To see the Island in the Sky District, we recommend that you plan on a full day, even if hiking isn’t your thing. It takes some time to get to the park itself, and once you are there you are going to want to take your time.
While visiting the Island in the Sky District, there are a few recommendations that we have, which include:
- Island in the Sky Visitor Center. This is the main visitor center in Canyonlands National Park. It has a small store, some great exhibits, permits and park information available. The rangers are also ready to answer your questions about the latest conditions in the park, expected weather and tips on what is happening that day in the park. You should stop and watch the film as well. Be advised that this Visitor Center is only between March and December.
- Grand View Point Overlook. There are a number of overlooks in the Island in the Sky District and we recommend stopping in at all of them, even if only for a few minutes. In our opinion, the most impressive of them all is the Grand View Point Overlook. Located at the end of Grand View Point road, this overlook provides a great view to the south. If you have binoculars, you can see the Needles District to the south.
- Candlestick Tower Overlook. Just south of the junction with Upheaval Dome Road is the Candlestick Tower Overlook. This is a cool stop, which has a view of a massive set of rocks that give the appearance of candlesticks.
- Shafer Canyon Overlook. The Shafer Trail is a winding, exciting (and harrowing!) road that heads down into the canyon. From the overlook you can see the hairpin switchback turns of the Shafer Trail, without the worry of trying to drive down into it! It is located just south of the Island in the Sky Visitor Center.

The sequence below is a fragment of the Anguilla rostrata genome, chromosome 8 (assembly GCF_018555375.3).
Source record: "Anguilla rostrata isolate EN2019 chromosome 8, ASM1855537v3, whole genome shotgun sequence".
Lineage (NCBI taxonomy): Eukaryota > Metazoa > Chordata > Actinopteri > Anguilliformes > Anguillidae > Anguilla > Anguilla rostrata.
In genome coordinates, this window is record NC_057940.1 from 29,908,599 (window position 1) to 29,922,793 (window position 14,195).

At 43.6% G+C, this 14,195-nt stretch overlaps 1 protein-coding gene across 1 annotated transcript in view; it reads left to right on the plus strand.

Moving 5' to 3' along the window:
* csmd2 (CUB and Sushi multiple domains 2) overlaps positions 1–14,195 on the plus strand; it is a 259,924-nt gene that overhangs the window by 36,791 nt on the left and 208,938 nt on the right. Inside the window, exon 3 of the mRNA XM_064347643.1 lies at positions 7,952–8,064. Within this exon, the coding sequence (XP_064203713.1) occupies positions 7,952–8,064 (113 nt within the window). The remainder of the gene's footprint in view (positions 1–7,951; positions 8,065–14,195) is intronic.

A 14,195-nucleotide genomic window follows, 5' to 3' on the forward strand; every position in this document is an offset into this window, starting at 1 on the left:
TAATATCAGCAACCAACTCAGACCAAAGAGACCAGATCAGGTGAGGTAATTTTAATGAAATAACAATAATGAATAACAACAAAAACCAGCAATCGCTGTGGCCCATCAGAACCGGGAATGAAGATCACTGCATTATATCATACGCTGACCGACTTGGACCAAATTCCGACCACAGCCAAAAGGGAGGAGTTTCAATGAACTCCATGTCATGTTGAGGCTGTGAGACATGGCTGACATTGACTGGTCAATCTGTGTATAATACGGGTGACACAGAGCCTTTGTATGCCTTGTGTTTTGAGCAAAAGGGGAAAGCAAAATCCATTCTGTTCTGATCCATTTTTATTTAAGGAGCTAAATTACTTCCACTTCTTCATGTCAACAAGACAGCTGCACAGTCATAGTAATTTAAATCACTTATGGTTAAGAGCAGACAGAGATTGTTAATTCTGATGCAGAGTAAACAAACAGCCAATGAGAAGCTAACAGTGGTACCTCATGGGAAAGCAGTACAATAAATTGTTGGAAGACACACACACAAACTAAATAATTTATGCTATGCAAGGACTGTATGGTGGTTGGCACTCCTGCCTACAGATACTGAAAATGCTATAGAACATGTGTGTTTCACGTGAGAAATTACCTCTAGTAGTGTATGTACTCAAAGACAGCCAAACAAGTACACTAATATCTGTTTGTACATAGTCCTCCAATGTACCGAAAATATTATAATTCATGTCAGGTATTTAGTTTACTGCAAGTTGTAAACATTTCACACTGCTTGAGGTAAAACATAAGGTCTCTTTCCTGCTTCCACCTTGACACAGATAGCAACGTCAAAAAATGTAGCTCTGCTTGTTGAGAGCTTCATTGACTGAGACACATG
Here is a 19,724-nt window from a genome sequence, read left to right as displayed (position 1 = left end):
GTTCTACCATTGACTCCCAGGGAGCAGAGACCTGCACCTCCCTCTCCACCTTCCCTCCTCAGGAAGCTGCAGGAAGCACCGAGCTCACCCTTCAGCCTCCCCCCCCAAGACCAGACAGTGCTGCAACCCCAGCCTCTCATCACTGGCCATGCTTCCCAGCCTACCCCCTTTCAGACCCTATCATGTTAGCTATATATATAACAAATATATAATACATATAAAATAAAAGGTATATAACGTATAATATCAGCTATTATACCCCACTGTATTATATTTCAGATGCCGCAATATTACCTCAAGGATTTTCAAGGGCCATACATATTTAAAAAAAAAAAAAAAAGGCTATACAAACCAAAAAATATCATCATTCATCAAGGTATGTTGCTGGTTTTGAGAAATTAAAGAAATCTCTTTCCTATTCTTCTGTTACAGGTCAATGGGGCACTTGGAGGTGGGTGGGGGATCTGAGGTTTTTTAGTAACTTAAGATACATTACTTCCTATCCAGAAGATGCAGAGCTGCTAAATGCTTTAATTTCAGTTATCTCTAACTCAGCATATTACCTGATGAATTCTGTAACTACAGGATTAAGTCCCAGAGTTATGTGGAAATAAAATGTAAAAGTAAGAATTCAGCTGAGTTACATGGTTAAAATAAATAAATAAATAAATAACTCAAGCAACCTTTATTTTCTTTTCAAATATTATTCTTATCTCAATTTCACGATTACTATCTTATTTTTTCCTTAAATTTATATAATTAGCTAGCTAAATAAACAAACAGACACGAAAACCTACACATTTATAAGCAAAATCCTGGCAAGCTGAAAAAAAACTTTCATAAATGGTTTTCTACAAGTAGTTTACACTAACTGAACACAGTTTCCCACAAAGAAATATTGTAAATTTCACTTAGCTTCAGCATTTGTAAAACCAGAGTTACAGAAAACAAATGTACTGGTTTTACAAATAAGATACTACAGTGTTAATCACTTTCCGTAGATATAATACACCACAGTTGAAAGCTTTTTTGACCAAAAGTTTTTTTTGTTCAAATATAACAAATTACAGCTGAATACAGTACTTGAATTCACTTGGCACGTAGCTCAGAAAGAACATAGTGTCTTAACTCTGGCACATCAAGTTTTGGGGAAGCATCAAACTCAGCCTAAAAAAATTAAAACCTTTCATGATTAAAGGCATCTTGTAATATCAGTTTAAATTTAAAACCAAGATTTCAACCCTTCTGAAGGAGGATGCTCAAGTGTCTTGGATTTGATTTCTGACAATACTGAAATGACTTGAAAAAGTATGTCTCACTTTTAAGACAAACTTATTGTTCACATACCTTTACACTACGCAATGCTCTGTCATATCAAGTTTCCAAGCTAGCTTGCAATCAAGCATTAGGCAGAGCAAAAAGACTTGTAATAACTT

- White Rim Road. The White Rim Road is a 100-mile road that travels around Island in the Sky. It can be traveled by mountain bike or 4WD high-clearance vehicles. This amazing road is worth taking if you have the time, but you do need to get a day use permit if you do. There is also camping along the way.
There are plenty of hikes in Canyonlands National Park, and many of them ore either easy or moderate, making them great for many skill levels and even families with young children. All of the trails in the Island in the Sky District are exposed, so be sure to bring plenty of water, sunblock, a hat and snacks. Plus, nearly every hike here starts by heading down in elevation before returning up. Be sure to save plenty of your energy for a hike back up! In this area of the park, we recommend the following hikes:
- The Mesa Arch Trail is an easy, 0.6-mile (round-trip) hike that climbs a total of about 120 feet. The hike heads through an easy trail and ends at the most photographed arch in Canyonlands. This is a great place for family photos, or to photograph sunrise. Be advised, though, that the hike is very busy, so you can expect plenty of people on this trail and you may have to wait a bit for a photo at the end of the hike. There is also a sheer drop off at the end where the arch is, so be careful!